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Is there a Retirement-Health Care utilization puzzle? Evidence from SHARE data in Europe

Listed author(s):
  • Eve Caroli

    ()

  • Claudio Lucifora

    ()

    (Università Cattolica del Sacro Cuore
    Dipartimento di Economia e Finanza, Università Cattolica del Sacro Cuore)

  • Daria Vigani

    ()

    (Università Cattolica del Sacro Cuore
    Dipartimento di Economia e Finanza, Università Cattolica del Sacro Cuore)

We investigate the causal impact of retirement on health care utilization. Using SHARE data (from 2004 to 2013) for 10 European countries, we show that health care utilization increases when individuals retire. This is true both for the number of doctor’s visits and for the intensity of medical care use (defined as the probability of going more than 4 times a year to the doctor’s). This increase turns out to be driven by visits to general practitioners’, while specialists’ visits are not affected. We also find that the impact of retirement on health care utilization is significantly stronger for workers retiring from jobs characterized by long hours worked - more than 48 hours a week and/or being in the 5th quintile of the distribution of hours worked. This suggests that at least part of the increase in medical care use following retirement is due to the decrease in the opportunity cost of time faced by individuals when they retire.

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File URL: http://dipartimenti.unicatt.it/economia-finanza-def049.pdf
File Function: First version, 2016
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Paper provided by Università Cattolica del Sacro Cuore, Dipartimenti e Istituti di Scienze Economiche (DISCE) in its series DISCE - Working Papers del Dipartimento di Economia e Finanza with number def049.

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Length: 42
Date of creation: Oct 2016
Handle: RePEc:ctc:serie1:def049
Contact details of provider: Web page: http://dipartimenti.unicatt.it/defin
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  1. Agar Brugiavini & Erich Battistin, & Enrico Rettore & Guglielmo Weber, 2007. "The Retirement Consumption Puzzle: Evidence from a Regression Discontinuity Approach," Working Papers 2007_27, Department of Economics, University of Venice "Ca' Foscari".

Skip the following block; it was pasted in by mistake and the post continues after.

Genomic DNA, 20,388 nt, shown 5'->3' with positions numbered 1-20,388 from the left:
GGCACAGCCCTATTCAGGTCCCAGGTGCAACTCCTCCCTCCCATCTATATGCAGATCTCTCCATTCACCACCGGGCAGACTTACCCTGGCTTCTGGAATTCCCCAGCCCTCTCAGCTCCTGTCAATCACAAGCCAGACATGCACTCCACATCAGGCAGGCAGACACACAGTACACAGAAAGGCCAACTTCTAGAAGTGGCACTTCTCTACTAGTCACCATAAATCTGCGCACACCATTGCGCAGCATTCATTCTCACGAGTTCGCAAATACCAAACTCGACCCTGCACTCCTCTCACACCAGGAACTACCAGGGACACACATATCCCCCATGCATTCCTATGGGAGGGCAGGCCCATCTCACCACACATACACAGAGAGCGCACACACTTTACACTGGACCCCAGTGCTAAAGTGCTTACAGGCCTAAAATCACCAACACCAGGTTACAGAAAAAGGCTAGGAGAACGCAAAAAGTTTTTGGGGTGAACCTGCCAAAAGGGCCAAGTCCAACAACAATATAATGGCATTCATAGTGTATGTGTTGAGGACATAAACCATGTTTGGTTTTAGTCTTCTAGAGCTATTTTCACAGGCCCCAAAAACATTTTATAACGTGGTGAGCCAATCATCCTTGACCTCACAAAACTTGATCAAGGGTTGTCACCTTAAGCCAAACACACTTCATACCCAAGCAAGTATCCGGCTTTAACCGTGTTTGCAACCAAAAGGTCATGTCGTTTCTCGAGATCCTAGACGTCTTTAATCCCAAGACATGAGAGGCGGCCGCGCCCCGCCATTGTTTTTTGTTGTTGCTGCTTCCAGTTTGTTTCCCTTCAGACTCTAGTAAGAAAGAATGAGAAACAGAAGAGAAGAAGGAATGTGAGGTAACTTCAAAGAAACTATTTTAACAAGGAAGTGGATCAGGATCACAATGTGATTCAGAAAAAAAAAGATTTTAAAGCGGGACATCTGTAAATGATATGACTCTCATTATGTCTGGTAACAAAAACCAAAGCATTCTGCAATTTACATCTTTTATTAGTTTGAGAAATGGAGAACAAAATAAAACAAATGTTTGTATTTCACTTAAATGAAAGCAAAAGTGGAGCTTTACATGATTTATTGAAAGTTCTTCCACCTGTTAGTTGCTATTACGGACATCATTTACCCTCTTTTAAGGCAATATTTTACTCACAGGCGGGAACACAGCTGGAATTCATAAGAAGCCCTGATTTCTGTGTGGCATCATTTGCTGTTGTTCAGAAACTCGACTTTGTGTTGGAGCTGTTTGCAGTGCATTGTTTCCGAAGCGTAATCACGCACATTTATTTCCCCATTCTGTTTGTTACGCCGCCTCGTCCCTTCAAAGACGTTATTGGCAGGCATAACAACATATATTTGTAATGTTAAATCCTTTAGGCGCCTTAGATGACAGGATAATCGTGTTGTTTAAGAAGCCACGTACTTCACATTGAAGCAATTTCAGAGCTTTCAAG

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  12. Raffaele Miniaci & Chiara Monfardini & Guglielmo Weber, 2010. "How does consumption change upon retirement?," Empirical Economics, Springer, vol. 38(2), pages 257-280, April.
  13. Eve Caroli & Andrea Bassanini, 2015. "Is Work bad for Health ? The Role of Constraint Versus Choice," Annals of Economics and Statistics, GENES, issue 119-120, pages 13-37.
  14. Emma Aguila & Orazio Attanasio & Costas Meghir, 2011. "Changes in Consumption at Retirement: Evidence from Panel Data," The Review of Economics and Statistics, MIT Press, vol. 93(3), pages 1094-1099, August.
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  16. Titus Galama & Arie Kapteyn & Raquel Fonseca & Pierre‐Carl Michaud, 2013. "A Health Production Model With Endogenous Retirement," Health Economics, John Wiley & Sons, Ltd., vol. 22(8), pages 883-902, 08.
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  22. repec:adr:anecst:y:2015:i:119-120 is not listed on IDEAS
  23. Martina Celidoni & Vincenzo Rebba, 2015. "Healthier lifestyles after retirement in Europe? Evidence from SHARE," "Marco Fanno" Working Papers 0201, Dipartimento di Scienze Economiche "Marco Fanno".
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